June is National Fresh Fruit and Vegetables Month, a month set aside to remind us that fruits and vegetables are essential components of a healthy lifestyle.
As a cancer survivor with a family history of Parkinson’s and Alzheimer’s diseases, I am always on the lookout for any dietary changes that can help support a healthy heart, mind, and immune system.
A few years ago, I took special note of the following research conducted by the American Institute for Cancer Research in 2004. If every American consumed 15 to 30 ounces of fruits and vegetables every day, the incidence of cancer could be reduced by at least 20 percent.
The Institute suggests we aim for nine servings or 4.5 cups of fruits and vegetables a day. This may sound daunting, but it is doable. With careful planning and a few doses of creativity, we can increase our daily intake of fruits and vegetables and stay within our budgets.
Here are 10 tips:
• Learn about serving size. In his book “Anticancer,” David Servan-Schreiber provides the following helpful guide: One serving equals ½ cup cooked or 1 cup raw vegetables, 1 medium fruit, ½ cup cooked fruit, ¼ cup dried fruit, or 6 ounces of fruit juice.
• Start small. At breakfast, top your oatmeal or cereal with sliced bananas, fresh berries, raisins, or apricots. Add one cup of fresh or frozen berries to pancake batter. Mix eggs and vegetables for a healthy and hearty breakfast or lunch. Adding minced broccoli or finely grated cauliflower will not change the texture of the eggs. At lunch or dinner, add strawberries, mandarin orange sections, and raisins to green salads.
• Use a spiralizer to create zucchini, squash, asparagus, or cucumber noodles. Top with your favorite sauce and enjoy! You won’t miss the carb-laden pasta dishes.
• Hide the vegetables if your children ignore or push away anything green. Instead, try incorporating vegetables such as broccoli, cauliflower, or spinach into your favorite pasta sauce, chili, lasagna, or stew recipes. As you stretch the recipe, you will obtain more servings and also cut back on the meat content.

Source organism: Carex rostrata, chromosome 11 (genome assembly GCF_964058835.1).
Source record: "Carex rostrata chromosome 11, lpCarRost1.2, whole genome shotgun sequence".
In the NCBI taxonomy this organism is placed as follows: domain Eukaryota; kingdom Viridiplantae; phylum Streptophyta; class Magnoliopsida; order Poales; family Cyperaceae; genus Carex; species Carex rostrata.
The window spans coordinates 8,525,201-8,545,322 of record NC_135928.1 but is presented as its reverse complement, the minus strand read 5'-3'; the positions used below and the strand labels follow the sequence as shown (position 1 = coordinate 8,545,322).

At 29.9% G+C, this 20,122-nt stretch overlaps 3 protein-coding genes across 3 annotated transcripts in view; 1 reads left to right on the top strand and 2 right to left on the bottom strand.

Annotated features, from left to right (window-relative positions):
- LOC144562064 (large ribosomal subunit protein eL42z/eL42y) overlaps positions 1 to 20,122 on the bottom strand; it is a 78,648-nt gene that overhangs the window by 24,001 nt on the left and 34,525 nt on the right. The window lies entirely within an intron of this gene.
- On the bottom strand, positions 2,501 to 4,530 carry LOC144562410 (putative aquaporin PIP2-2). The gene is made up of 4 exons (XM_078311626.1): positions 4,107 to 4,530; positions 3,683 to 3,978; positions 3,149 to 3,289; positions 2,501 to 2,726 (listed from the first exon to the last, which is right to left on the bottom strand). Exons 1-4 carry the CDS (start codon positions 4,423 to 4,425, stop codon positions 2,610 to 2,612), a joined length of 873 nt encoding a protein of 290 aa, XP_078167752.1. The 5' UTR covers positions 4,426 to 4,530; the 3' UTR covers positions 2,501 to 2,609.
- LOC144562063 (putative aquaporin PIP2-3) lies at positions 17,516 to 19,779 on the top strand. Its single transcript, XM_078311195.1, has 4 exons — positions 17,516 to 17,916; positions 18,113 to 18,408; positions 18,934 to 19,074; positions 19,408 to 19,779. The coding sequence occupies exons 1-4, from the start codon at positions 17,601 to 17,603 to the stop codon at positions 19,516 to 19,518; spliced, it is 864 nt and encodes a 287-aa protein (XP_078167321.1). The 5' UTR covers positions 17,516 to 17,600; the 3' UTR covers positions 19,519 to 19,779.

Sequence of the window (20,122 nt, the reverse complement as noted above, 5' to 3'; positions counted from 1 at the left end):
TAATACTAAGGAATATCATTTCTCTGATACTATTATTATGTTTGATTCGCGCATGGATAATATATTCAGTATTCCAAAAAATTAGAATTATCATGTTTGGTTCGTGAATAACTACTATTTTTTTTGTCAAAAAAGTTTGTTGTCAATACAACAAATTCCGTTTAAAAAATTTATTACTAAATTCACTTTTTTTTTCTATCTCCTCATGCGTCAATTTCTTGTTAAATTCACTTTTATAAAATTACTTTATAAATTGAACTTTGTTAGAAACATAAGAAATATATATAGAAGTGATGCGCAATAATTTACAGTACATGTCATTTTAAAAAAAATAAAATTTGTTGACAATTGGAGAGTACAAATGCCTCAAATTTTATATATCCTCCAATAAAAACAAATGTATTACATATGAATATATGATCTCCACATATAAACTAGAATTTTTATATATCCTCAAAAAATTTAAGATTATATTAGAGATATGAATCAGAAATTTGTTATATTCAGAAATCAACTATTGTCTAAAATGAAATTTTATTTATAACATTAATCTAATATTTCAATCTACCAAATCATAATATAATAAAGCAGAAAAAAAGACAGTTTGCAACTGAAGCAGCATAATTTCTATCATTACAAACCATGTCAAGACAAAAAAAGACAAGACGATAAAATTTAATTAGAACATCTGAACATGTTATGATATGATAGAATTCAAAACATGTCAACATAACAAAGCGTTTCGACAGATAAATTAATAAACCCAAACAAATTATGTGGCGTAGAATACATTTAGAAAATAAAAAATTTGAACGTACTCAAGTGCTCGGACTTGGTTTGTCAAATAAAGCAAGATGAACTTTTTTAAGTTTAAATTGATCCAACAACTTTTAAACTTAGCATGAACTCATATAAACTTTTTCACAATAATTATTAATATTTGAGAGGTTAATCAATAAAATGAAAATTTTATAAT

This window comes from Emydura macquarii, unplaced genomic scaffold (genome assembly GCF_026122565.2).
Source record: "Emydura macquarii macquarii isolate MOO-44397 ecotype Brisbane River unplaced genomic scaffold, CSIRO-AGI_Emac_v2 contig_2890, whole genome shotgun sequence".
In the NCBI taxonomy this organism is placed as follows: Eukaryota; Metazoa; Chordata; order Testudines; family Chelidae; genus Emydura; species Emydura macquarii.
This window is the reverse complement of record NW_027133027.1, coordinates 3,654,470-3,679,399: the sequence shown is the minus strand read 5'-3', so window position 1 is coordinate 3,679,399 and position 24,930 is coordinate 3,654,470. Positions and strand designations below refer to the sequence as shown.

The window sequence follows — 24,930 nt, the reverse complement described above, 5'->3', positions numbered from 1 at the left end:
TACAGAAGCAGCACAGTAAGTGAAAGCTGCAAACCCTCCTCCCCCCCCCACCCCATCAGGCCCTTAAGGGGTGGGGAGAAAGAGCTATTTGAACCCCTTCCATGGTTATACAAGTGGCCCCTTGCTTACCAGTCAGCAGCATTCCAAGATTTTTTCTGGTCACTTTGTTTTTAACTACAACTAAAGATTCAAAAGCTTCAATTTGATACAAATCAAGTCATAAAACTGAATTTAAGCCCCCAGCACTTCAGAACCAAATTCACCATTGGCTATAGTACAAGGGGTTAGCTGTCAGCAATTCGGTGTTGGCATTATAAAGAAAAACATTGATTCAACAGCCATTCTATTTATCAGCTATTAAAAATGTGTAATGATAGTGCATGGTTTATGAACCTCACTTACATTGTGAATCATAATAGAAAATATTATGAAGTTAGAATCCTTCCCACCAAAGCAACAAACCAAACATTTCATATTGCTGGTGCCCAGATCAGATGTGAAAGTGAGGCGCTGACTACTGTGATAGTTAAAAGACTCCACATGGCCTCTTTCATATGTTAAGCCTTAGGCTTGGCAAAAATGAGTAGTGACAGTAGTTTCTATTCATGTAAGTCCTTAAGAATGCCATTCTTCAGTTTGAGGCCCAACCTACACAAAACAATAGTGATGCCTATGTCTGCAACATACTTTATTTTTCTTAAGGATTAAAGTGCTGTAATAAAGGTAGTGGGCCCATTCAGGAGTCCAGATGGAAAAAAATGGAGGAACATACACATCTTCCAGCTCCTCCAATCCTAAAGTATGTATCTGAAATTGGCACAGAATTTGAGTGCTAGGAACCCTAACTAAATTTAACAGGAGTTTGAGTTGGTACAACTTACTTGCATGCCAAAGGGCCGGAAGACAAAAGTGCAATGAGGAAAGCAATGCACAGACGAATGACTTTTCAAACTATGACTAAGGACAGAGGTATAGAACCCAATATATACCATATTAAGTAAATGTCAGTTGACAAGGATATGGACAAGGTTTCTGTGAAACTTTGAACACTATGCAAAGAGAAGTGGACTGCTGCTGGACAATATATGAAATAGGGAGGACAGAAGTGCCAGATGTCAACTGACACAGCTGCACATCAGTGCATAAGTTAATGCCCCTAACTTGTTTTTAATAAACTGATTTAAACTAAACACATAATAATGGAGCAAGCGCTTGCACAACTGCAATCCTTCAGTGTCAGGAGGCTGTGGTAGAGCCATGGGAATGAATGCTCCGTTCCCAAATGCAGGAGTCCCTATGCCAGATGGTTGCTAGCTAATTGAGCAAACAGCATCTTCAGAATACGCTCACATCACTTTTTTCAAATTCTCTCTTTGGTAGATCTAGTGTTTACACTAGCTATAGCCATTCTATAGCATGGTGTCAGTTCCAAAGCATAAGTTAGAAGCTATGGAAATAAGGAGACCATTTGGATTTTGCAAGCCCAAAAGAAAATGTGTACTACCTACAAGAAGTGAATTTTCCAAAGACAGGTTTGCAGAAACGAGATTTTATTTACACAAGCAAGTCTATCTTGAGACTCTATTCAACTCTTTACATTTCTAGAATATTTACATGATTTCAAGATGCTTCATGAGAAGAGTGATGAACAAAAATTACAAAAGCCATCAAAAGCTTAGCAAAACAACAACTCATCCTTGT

• Pinch pennies on produce. Buy whatever fruits and vegetables are in season. Apples, oranges, grapefruit, and bananas are always available and usually last for a week. The cheapest vegetables are broccoli, cauliflower, sweet potatoes, celery and onions.
• Consider buying frozen fruits and vegetables. These foods are flash frozen at their peak and contain the same amount of nutrients as their fresh counterparts. Frozen vegetables can save dinner preparation time since washing and cutting are not required. Frozen fruit can be used in smoothies, low-fat muffins, yogurts and salads.
• Sneak in extra fruit servings with the right juice. Stick with the top four—orange, grapefruit, prune, pineapple—and check the sugar content on each label. Whenever possible, buy in bulk. This will cut down your costs and help avoid the excessive packaging associated with single-serving bottles and juice boxes.
• Create quick, no-cook meals using fruits and vegetables. Fill a cantaloupe or honeydew melon with low-fat cottage cheese. Combine fresh or frozen berries, a banana, whey or soy protein, water, and ice to make a delicious smoothie. Mix a bowl of low-fat yogurt with fruit.
• Create more fruit-based desserts and snacks. Cut up some plums into chunks and roast them in the oven. Serve warm over a small scoop of frozen yogurt. Mix blackberries or blueberries with a few chocolate chips to create a quick trail mix. Freeze individual grapes on a cookie sheet and serve later as cool, healthy treats.
• Plan ahead and add convenience to your day. Stock your glove compartment and desk drawer with apples, pears, and bananas. Cut up your favorite vegetables into snack-size pieces and store them in clear plastic containers at home and at work. This will cut down on visits to the vending machine and coffee shop.
Any other tips to share?